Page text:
We have developed a computational approach to recover chromatin conformation ensembles from a set of reference CPs. The overall strategy of this approach consists of comparing the given set of reference CPs to a set of CPs obtained from simulations of a restrained bead-chain polymer model of chromatin. The results of this comparison are used iteratively to adjust the parameters of the polymer model so that, after a sufficient number of iterations and trials, an optimal conformation ensemble is obtained whose CPs closely match the corresponding reference probabilities. We have validated this procedure by using reference data sets obtained from simulations of six test systems of increasing complexity. For all such systems, the procedure yielded a conformation ensemble whose CPs, mean inter-bead distances and standard deviation of inter-bead distances all agree very closely with the corresponding reference quantities. The most complex test system that we considered was a chain of 45 beads, equivalent to roughly 135–270 kb, containing four tied loops (Figure 3f). Although this system is much smaller than the genomic loci typically investigated in 3C-based experiments, it does provide initial support to the validity of the proposed computational approach, which can already be used to investigate the spatial organization of small genomic regions.
To enable efficient and accurate analysis of experimental data sets obtained from large genomic loci, entire chromosomes or even entire genomes, the proposed computational approach will require additional improvement and validation. For example, whereas the present approach estimates CPs for beads representing fragments of equal lengths, 3C-based experiments typically provide reference CPs for fragments of various lengths. This mismatch could be overcome by mapping the experimental fragments onto the bead-chain contour and by estimating CPs for pairs of mapped fragments, rather than for pairs of beads. Another issue is computational effort. Although the procedure we described lends itself to parallelization, with each trial executing on a separate processor core, it may nevertheless become too demanding for large genomic loci. Computational effort could be lowered by improving the efficiency of conformation sampling, for example through Monte Carlo simulations, and by avoiding Equation 8 in the estimation of CPs, for example by inferring inter-bead distance distributions from sample means and higher moments of . Finally, further validation of the procedure will require not only the simulation of larger and more complex test systems but also the availability of experimental data sets that include both 3C and FISH measurements on the same genomic region. Applications of our method to the analysis of experimental data and to the study of specific phenomena, such as gene clustering (31), are important issues that will be addressed in the future.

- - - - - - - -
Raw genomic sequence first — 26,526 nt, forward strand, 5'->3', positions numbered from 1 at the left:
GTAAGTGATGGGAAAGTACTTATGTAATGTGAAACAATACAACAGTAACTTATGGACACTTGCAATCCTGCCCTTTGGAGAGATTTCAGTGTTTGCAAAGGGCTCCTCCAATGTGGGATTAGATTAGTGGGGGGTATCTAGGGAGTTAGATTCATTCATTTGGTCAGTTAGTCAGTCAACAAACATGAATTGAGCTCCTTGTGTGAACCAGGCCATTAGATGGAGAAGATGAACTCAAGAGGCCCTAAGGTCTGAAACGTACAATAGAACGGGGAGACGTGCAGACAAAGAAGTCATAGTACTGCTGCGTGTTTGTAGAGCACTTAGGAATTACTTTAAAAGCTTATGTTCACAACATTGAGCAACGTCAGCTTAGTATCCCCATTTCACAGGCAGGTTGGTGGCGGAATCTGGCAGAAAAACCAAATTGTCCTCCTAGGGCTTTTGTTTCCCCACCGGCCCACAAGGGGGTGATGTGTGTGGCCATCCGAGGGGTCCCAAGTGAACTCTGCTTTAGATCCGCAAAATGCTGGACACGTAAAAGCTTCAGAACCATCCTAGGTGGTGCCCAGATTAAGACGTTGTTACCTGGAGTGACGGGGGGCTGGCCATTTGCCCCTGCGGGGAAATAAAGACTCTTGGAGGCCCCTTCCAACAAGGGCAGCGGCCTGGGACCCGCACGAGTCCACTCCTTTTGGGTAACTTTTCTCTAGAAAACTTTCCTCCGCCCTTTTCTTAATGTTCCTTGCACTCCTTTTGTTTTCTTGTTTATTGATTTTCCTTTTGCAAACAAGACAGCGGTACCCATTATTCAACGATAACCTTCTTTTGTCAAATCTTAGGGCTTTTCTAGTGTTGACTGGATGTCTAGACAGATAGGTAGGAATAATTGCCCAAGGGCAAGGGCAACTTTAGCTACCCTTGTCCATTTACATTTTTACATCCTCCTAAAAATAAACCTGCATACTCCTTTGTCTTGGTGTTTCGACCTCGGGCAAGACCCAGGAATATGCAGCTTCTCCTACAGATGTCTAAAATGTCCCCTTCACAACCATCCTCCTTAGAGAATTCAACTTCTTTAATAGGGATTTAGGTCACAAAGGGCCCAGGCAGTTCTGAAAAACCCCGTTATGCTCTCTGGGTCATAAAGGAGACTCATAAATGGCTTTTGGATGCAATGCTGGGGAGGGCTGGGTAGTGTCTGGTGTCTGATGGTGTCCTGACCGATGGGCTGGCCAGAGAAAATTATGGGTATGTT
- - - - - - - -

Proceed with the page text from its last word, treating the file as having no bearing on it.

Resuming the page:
Supplementary Data are available at NAR Online: Supplementary Table 1.
American Cancer Society [Instructional Research 70-002 provided to G.A. through the Moores Cancer Center, University of California, San Diego] and ARCS Foundation, San Diego Chapter [scholarship to D.M.]. Funding for open access charge: American Cancer Society.
Conflict of interest statement. None declared.
|1.||Felsenfeld G,Groudine M. Controlling the double helixNatureYear: 200342144845312540921|